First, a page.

Exploring the existence of life at 125 degrees Fahrenheit

Several lineages of amoebae were often recovered from extremely high temperature environments.


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Research in extreme environments has substantially expanded our understanding of the ecology and evolution of life on Earth, but a significant group of organisms has been largely overlooked: microbial eukaryotes. 

There are still unanswered concerns regarding how microbial eukaryotes adapted to the harsh circumstances of the planet as scientists strive to comprehend the mechanisms underlying the evolution of species on Earth. Protists that live in some of the hardest settings on Earth—extremely hot and acidic geothermal lakes—are currently being studied by scientists in the College of Arts and Sciences’ (A&S) Department of Biology to delve deeper into this subject.

Scientists returned from Lassen Volcanic National Park in California, home to the largest geothermal lake in the U.S.

Angela Oliverio, assistant professor of biology said, “This lake is an acid-sulfate steam-heated geothermal feature, meaning it is both quite hot (~52 C/124 F) and acidic (pH ~2). This makes it a very unique environment to study polyextremophiles, which are organisms that have adapted to two or more extreme conditions—in this case high temperature and low pH.”

How did scientists discover that a hot lake in California was the best place to look for microbial eukaryotic life?

Researchers compiled a database of earlier investigations that looked for microbial eukaryotic life in harsh conditions. They specifically looked at which eukaryotic lineages were found repeatedly from several research under comparable environmental settings.

Image of amoebae (circular gray spots in the background) and red algae (four white ovals in the foreground), photographed by Hannah Rappaport using light microscopy. These were sampled from a geothermal lake at Lassen Volcanic National Park.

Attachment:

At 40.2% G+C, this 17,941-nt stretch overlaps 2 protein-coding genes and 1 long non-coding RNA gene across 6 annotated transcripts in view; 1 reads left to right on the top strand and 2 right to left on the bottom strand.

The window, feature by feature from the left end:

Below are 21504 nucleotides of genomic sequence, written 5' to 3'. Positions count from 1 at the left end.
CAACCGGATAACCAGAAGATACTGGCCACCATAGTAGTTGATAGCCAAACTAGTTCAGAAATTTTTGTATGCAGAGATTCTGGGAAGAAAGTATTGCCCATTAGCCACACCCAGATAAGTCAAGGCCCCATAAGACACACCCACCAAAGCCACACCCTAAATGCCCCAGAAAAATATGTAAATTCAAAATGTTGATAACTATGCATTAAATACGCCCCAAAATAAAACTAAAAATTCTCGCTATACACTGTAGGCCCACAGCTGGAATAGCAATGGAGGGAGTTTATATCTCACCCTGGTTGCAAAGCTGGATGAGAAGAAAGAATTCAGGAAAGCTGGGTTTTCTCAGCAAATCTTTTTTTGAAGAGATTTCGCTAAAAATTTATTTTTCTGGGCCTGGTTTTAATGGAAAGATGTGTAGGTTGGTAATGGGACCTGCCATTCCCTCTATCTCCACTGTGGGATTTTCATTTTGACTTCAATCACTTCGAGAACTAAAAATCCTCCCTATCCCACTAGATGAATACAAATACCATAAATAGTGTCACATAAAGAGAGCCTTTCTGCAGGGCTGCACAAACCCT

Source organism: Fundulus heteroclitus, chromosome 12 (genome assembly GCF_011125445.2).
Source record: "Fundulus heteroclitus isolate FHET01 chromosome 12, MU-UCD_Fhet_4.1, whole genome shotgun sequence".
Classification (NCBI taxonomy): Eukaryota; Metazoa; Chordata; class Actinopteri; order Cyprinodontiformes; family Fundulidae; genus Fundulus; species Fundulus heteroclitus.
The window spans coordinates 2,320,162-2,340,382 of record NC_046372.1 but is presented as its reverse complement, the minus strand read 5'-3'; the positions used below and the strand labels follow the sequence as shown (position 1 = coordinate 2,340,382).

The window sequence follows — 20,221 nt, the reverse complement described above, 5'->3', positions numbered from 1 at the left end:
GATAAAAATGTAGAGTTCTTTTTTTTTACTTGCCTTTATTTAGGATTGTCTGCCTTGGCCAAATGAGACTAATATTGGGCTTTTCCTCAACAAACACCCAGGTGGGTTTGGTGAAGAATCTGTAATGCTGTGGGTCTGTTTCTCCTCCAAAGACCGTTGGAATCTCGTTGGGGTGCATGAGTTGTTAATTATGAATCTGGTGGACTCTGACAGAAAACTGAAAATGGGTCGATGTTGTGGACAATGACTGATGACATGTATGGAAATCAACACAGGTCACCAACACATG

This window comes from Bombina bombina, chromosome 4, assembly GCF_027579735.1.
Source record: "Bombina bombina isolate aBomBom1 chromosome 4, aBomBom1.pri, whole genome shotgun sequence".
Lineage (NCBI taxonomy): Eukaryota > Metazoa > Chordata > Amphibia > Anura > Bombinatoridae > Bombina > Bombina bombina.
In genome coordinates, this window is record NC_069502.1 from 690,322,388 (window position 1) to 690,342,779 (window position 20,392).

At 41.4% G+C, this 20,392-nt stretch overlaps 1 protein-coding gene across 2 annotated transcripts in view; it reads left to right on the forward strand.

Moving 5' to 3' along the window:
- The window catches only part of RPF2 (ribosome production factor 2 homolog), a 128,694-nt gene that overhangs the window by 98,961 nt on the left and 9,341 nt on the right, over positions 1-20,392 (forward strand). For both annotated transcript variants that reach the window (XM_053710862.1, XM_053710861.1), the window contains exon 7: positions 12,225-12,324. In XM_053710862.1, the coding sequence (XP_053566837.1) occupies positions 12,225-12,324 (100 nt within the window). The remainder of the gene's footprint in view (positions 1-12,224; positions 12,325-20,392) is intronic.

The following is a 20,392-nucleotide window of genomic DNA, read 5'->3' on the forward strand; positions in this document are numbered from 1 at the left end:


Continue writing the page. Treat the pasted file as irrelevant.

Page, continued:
Oliverio said, “We discovered that several lineages of amoebae were often recovered from extremely high-temperature environments. This suggests that studying those lineages may yield great insight into how eukaryotic cells can adapt to life in extremely hot environments.”

Oliverio cites a particular study by Gordon Wolfe’s team at Cal State Chico that showed the amoeba T. thermoacidophilus was highly prevalent in the geothermal lake in Lassen National Park. However, there are no genetic records for this organism. Understanding how this species has evolved to this harsh environment helps scientists better comprehend the settings that might be favorable for life in the universe.

Oliverio and Rappaport visited Lassen National Park this past summer to learn more about this specific protist and to look for other unique extremophilic eukaryotes. The team collected samples at the lake using a long painter’s pole that was attached to a 1-liter bottle—a difficult task given that the water is well over 100 degrees Fahrenheit. The bottles were then sent to Oliverio’s lab in Syracuse, where the group is now isolating single cells for genome sequencing and identifying the amoebae by microscopy.

While many unknowns remain about how eukaryotes adapt to exist in extreme environments, scientists are hopeful that this research will help close some of the current knowledge gaps.

Oliverio said“We suspect that there is something special about the amoeboid form that enables persistence in these eukaryotic lineages, but the mechanism remains unknown. Based on our research, we hypothesize that horizontal gene transfer (movement of genetic information between organisms) from bacteria and genome reduction (when a genome deletes genes it does not need), along with an expansion of particularly useful gene families, may be a few of the ways in which protists have acquired the toolkit to survive in extreme environments.”

Oliverio notes that the team’s genome-scale findings will contribute important missing data into reconstructions of the tree of life. This will further our understanding of the distribution and evolution of life on Earth.

Journal Reference:

  1. Rappaport, H.B., Oliverio, A.M. Extreme environments offer an unprecedented opportunity to understand microbial eukaryotic ecology, evolution, and genome biology. Nat Commun 14, 4959 (2023). DOI: 10.1038/s41467-023-40657-4


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